Attention Deficit Disorder
Attention Deficit Disorder is a common condition affecting children and adults. Symptoms include easy distractibility, difficulty with sustained attention, difficulty staying on task, and difficulty completing tasks. Individuals suffering with ADD often cannot handle several tasks given at the same time. Often hyperactivitiy will accompany the attention problems. Hyperactive symptoms include being fidgety, unable to sit still, or overt inappropriate physical overactivity.
The symptoms of ADD/ADHD may occur with a variety of physical and emotional conditions. For this ireason, it is very important that the diagnosis is very carefully made by professionals who are experienced in the evaluation of these disorders. Often a detailed neurologic workup, coupled with a formal psychologic/academic workup is needed to make the diagnosis and exclude other conditions.
The treatment of ADD/ADHD is multimodal. This means that a variety of different approaches are used together to help the individual to overcome his difficulties. Research studies have shown that the use of a combination of therapies is superior to any one modality alone. For school aged children, modification of the academic structure can include seating arrangment changes, allowing more time to complete tasks, closer supervision, and indivudal tutoring. Even for adults, certain allowances can be made in the workplace under the Americans with Disabilities Act. Behavioral and psychological therapy is often used to help the individual captialize on his strengths and minimize his weaknesses. A variety of medications, often stimulants, are also effective in improving attention and suppressing the hyperactivity of sufferers of these disorders. In recent years, a technique known as neurofeedback has emerged as an effective modality in the treatment of ADD/ADHD.
Neurofeedback can be thought of as a type of "brain-training." In neurofeedback training, the electrical activity of the brain is conditioned to operate more efficiently, usually in specific areas of the brain. This more efficient brain activity results in improvement of a variety of conditions that arise from dysfunctional brain activity such as seizures, attention deficit disorder, and traumatic brain injury. For more than thirty years, it has been known that the electrical activity of the brain can be shaped and modified by simply rewarding the individual whenever his brainwaves are in the desired range. First experiments in this field were done in cats and subsequently in monkeys using food as a reward. Later is was discovered that simple sounds, tones, and visual stimuli were equally effective as rewards in humans.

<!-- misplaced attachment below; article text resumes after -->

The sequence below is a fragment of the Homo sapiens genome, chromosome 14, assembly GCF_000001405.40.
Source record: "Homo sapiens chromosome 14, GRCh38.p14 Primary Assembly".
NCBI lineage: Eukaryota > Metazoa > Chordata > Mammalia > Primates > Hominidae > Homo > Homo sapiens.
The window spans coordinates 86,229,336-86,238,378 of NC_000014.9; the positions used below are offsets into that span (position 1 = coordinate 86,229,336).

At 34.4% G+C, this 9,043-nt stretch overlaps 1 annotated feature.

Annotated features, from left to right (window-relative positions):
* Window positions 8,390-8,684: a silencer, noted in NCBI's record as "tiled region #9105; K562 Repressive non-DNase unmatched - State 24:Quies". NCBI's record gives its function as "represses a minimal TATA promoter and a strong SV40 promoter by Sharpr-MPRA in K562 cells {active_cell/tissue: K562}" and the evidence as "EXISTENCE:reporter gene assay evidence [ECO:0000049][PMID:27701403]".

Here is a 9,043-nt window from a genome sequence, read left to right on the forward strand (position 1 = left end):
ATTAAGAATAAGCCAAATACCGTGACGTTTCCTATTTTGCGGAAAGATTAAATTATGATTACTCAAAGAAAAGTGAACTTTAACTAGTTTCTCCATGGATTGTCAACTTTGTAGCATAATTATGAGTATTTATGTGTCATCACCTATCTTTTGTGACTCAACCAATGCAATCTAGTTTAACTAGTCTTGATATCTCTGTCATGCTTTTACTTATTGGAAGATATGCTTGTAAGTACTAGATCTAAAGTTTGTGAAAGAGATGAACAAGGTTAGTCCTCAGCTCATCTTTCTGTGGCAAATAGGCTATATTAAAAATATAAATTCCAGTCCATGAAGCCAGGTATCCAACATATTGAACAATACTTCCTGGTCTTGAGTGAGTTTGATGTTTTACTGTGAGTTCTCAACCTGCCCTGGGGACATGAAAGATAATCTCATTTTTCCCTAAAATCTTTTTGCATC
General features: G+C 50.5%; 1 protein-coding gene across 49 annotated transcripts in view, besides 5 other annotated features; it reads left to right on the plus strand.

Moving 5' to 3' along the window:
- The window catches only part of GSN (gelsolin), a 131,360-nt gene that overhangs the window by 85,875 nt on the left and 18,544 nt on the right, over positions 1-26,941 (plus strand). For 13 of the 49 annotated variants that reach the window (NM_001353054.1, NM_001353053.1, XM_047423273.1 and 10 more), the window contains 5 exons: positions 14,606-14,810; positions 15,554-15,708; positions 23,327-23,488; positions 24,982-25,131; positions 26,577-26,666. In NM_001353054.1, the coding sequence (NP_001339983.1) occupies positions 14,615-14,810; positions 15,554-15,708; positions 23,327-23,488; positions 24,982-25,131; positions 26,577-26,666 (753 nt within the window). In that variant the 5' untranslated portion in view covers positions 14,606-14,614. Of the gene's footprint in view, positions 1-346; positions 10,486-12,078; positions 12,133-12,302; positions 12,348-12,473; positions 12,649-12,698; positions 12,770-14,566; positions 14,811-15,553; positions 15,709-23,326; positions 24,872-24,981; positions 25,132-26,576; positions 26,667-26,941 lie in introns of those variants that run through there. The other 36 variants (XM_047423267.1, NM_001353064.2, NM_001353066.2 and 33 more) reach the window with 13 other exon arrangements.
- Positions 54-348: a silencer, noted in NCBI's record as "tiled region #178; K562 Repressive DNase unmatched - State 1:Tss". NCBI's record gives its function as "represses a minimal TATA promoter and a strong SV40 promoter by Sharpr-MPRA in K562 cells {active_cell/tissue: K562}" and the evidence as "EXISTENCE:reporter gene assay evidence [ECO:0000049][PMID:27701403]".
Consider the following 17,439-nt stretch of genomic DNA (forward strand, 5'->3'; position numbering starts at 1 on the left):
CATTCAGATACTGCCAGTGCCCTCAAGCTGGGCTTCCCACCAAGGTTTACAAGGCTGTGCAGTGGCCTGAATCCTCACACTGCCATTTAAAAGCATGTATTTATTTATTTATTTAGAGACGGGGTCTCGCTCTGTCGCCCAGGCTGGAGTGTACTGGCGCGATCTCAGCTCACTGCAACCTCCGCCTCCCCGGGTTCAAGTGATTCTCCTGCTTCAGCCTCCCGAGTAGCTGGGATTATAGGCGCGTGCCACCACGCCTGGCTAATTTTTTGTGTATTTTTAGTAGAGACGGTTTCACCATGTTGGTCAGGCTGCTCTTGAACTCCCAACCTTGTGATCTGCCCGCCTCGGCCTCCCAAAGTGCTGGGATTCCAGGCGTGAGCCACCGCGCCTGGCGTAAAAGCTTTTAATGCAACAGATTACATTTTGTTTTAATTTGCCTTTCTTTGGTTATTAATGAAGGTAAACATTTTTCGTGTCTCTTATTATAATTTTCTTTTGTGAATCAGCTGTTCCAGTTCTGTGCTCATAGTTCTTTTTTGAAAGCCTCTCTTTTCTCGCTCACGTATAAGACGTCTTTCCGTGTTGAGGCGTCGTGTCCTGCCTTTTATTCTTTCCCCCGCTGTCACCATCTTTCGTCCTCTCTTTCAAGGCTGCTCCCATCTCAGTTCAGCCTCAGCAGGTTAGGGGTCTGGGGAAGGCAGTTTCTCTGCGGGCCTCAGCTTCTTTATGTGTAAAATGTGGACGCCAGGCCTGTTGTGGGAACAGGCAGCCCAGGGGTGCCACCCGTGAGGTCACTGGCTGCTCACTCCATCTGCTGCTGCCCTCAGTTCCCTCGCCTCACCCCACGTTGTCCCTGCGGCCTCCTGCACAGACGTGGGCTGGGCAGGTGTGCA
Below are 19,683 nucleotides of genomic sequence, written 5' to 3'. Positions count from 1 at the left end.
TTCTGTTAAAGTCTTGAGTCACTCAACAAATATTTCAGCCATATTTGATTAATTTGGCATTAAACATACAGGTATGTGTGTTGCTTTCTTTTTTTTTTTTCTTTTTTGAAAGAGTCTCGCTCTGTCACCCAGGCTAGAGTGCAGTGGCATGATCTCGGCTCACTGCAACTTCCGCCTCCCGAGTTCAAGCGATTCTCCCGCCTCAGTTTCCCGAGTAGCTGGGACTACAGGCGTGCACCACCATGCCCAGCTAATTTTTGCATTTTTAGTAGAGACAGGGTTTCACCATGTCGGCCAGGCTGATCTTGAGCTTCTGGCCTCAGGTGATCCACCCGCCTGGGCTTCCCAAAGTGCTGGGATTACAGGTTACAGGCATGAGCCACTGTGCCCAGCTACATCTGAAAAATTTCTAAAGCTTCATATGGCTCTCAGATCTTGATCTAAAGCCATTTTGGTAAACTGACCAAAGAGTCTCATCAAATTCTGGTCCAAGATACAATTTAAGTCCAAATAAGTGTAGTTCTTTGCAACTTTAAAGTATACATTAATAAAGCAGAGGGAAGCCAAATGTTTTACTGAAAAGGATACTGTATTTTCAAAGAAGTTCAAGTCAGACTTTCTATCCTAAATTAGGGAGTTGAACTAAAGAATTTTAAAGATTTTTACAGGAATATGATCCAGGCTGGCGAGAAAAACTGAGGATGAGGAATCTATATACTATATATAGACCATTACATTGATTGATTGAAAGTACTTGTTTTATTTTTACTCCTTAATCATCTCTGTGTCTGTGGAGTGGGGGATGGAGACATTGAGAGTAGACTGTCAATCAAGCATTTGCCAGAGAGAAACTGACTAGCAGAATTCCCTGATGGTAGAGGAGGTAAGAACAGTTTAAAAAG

The first clinical application of the technique was in the treatment of epilepsy, when the therapy was found to have a profound protective effect against seizure activity. Since these early studies, other clinical studies have shown a positive effect in the treatment of ADD/ADHD. Although not considered a cure, neurofeedback can substantially improve the symptoms of ADD/ADHD and reduce or sometimes eliminate the need for medications in many individuals.
Neurofeedback involves the placement of wire sensors on the individual's head to measure the electrical activity of the brain (EEG). A computer then analyzes the EEG and displays the relevant information on the screen. The display can vary from an actual graph of the EEG, to animations driven by these EEG features. In addition, the computer can generate sounds related to the targeted EEG activity. These stimuli reward the individual when the brainwaves are in the desired zone. After repeated rewards the EEG activity shifts naturally to the desired profile. Often, certain dysfunctional areas of the brain are targeted by the individual's symptoms or by analysis and the overall EEG activity.
Benefits of neurofeedback can often begin in as little as five sessions. Depending on the severity of the disorder, the number of sessions required may be as little as five and as many as 50, averaging around 25-30. The effects of the training are long lasting, and typically do not require repeated training. In some cases, occasional "booster" sessions are necessary to maintain the effect. The length of fa session is about 30 to 45 minutes and they are usually scheduled weekly.
For more information on neurofeedback, read the book Symphony in the Brain, by Jim Robbins.